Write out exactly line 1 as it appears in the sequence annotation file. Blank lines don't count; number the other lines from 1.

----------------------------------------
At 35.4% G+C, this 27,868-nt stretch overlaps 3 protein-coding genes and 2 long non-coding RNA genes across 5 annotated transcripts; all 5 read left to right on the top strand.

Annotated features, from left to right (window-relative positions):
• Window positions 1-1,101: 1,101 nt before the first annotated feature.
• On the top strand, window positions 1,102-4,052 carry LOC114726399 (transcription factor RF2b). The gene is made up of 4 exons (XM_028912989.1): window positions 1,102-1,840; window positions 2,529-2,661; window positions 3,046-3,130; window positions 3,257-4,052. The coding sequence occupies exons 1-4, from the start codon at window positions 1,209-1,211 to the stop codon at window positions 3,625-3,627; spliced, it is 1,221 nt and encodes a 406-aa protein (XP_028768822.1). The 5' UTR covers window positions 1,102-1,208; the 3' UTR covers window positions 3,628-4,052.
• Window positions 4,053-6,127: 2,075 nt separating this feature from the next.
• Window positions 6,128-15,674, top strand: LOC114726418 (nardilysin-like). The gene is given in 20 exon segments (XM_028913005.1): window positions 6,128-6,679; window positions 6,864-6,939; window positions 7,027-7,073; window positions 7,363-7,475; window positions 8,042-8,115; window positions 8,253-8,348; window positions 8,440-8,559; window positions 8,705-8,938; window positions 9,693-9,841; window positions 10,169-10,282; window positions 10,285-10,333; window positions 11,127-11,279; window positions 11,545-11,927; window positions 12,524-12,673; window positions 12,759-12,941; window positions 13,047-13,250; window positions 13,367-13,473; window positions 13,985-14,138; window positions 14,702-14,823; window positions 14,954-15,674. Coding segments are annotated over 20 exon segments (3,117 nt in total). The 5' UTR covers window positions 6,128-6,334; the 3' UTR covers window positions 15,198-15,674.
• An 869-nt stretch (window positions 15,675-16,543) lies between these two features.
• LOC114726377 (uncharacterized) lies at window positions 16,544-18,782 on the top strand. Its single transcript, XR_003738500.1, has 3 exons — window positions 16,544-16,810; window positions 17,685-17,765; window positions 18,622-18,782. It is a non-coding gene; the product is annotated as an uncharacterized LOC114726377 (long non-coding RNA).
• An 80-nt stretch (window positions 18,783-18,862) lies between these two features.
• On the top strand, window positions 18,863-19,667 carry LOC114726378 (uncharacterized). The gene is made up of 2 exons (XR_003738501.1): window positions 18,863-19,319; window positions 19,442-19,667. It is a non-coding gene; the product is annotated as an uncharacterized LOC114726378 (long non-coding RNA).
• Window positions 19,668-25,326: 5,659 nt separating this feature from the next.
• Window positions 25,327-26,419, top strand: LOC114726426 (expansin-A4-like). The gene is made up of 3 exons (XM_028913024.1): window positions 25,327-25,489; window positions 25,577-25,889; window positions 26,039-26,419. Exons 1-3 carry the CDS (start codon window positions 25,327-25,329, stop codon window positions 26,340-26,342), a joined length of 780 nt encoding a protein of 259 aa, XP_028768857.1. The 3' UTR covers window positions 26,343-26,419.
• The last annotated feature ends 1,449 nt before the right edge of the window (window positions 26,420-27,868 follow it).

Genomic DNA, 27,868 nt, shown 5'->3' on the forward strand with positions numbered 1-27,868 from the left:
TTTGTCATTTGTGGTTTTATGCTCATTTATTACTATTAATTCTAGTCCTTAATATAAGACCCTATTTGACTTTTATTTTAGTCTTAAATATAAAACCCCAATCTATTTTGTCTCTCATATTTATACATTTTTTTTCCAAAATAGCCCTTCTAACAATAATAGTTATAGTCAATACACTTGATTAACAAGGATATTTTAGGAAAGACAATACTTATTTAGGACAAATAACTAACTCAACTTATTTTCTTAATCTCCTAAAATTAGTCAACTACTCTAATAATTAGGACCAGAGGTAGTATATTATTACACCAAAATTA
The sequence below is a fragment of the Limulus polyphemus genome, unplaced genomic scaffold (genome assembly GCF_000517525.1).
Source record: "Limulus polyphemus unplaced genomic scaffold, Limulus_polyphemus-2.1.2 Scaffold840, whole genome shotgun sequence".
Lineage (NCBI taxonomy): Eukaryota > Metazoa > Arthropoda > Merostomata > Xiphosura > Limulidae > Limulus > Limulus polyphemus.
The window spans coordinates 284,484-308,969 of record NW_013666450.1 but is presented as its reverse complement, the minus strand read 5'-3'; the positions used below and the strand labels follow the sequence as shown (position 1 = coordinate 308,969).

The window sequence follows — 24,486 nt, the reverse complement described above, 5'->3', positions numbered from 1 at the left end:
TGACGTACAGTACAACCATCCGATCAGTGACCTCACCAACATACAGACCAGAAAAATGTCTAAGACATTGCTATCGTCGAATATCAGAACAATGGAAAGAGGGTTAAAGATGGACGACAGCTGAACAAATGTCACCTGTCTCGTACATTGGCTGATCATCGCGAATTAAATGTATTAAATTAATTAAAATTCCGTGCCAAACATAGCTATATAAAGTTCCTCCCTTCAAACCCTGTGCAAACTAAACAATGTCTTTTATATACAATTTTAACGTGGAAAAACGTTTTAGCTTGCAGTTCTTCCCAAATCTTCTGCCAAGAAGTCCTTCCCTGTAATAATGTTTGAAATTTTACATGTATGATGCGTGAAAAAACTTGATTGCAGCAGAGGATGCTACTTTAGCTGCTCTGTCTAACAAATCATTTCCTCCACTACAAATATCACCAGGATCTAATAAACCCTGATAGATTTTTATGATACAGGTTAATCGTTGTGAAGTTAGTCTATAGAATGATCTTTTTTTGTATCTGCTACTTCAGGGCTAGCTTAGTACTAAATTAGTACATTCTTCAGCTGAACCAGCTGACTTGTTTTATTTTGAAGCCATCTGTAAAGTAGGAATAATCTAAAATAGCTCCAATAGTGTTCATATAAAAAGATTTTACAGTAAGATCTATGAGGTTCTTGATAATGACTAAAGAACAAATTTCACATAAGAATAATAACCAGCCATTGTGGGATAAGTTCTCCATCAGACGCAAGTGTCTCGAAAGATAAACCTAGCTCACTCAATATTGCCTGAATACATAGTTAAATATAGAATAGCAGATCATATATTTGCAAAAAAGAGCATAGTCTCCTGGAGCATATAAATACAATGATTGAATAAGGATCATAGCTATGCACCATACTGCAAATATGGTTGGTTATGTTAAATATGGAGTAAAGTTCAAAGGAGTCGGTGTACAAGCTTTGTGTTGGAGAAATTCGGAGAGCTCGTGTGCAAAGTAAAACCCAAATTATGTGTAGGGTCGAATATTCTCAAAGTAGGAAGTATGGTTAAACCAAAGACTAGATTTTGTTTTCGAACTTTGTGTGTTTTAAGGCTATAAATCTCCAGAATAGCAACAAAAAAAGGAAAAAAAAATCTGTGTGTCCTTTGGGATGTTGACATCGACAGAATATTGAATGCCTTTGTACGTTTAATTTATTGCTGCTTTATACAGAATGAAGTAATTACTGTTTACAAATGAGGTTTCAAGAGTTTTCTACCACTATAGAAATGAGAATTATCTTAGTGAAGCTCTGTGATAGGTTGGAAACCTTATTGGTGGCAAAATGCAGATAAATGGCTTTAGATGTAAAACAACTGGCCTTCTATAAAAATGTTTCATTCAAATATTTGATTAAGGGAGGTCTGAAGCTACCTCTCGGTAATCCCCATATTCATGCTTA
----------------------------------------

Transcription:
At 35.4% G+C, this 27,868-nt stretch overlaps 3 protein-coding genes and 2 long non-coding RNA genes across 5 annotated transcripts; all 5 read left to right on the top strand.